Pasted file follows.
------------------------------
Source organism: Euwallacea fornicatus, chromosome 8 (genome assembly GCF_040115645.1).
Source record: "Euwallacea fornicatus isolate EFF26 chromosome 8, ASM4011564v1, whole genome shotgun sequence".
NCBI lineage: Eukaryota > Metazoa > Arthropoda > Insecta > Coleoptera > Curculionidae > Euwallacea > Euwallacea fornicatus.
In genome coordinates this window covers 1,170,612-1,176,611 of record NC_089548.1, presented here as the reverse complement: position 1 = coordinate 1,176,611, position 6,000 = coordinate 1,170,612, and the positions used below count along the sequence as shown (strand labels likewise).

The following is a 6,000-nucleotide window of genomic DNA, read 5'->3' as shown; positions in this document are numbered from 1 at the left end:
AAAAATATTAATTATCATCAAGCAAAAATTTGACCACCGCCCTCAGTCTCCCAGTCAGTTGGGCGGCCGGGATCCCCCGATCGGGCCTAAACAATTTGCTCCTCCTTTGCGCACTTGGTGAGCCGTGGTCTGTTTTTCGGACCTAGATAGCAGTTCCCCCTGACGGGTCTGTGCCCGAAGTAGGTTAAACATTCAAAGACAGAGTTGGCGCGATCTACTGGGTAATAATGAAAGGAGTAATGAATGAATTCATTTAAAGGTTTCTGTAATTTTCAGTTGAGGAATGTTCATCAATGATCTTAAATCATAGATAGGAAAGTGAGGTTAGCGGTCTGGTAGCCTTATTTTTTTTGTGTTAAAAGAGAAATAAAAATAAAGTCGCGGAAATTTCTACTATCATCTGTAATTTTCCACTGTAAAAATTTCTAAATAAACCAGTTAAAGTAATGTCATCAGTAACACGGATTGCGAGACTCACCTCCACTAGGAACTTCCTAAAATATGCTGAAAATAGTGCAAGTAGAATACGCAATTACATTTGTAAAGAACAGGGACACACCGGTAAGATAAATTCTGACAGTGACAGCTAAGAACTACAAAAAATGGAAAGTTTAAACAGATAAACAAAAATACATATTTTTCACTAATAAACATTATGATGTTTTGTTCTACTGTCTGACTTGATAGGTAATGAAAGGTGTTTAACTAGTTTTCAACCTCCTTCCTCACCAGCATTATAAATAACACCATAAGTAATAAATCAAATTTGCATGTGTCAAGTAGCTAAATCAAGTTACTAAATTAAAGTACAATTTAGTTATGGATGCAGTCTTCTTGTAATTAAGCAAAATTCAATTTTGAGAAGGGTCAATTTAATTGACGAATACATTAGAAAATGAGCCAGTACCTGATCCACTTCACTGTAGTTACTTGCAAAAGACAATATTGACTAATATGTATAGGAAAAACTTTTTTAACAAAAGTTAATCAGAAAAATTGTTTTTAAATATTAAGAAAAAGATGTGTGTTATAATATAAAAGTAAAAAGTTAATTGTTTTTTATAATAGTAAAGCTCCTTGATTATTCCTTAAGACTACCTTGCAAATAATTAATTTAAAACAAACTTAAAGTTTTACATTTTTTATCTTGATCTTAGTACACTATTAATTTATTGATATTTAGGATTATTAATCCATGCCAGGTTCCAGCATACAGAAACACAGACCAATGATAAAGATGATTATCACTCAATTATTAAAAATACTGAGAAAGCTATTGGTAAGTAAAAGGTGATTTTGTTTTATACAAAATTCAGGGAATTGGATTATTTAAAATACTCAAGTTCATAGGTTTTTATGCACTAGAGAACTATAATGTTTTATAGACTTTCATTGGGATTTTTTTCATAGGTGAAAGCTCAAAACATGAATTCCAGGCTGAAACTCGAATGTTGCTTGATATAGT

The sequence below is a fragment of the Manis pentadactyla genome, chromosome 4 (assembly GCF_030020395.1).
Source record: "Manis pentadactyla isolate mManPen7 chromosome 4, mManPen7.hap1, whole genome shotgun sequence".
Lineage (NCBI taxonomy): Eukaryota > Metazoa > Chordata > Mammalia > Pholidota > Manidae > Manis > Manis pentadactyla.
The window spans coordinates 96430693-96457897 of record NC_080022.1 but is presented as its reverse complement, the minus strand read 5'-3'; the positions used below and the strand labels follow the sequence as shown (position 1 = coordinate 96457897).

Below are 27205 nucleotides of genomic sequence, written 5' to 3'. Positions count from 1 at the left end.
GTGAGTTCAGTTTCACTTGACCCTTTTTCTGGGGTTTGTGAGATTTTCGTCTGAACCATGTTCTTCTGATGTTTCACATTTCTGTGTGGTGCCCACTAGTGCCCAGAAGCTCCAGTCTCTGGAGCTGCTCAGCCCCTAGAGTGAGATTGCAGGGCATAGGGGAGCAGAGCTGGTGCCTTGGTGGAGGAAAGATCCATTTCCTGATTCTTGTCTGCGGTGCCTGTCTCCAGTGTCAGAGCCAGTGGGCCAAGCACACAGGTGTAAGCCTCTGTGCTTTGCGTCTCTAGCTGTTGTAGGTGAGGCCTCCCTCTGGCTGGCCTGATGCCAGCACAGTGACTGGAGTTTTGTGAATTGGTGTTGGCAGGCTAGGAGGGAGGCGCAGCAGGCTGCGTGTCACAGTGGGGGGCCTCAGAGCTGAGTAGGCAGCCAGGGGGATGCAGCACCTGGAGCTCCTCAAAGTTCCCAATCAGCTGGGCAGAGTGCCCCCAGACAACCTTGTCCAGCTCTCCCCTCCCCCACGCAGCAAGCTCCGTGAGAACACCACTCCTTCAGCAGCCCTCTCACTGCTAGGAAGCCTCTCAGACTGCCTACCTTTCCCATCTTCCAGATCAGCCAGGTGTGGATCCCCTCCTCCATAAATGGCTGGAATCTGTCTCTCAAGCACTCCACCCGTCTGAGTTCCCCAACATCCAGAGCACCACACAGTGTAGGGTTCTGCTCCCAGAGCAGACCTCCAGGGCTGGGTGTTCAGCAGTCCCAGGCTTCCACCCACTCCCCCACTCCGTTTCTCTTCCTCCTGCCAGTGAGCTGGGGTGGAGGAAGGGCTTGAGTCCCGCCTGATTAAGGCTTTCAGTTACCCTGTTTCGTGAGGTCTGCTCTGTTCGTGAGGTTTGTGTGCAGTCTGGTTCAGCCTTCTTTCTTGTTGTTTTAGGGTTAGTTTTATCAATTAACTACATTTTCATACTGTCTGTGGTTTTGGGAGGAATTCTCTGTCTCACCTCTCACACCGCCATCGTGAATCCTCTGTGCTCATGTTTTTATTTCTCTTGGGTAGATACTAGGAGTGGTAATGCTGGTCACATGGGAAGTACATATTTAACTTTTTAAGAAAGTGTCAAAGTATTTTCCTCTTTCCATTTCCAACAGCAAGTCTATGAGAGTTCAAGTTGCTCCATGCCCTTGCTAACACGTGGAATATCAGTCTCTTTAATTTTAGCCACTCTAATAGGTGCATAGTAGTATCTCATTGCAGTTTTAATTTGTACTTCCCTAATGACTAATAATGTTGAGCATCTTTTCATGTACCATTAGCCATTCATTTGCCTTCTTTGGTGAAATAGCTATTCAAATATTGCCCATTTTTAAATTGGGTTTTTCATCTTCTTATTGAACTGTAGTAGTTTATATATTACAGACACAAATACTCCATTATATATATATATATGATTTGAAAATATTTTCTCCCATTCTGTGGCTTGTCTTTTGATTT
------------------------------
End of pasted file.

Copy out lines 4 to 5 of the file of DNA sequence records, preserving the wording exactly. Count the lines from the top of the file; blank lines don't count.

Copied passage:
In genome coordinates this window covers 1,170,612-1,176,611 of record NC_089548.1, presented here as the reverse complement: position 1 = coordinate 1,176,611, position 6,000 = coordinate 1,170,612, and the positions used below count along the sequence as shown (strand labels likewise).

The following is a 6,000-nucleotide window of genomic DNA, read 5'->3' as shown; positions in this document are numbered from 1 at the left end: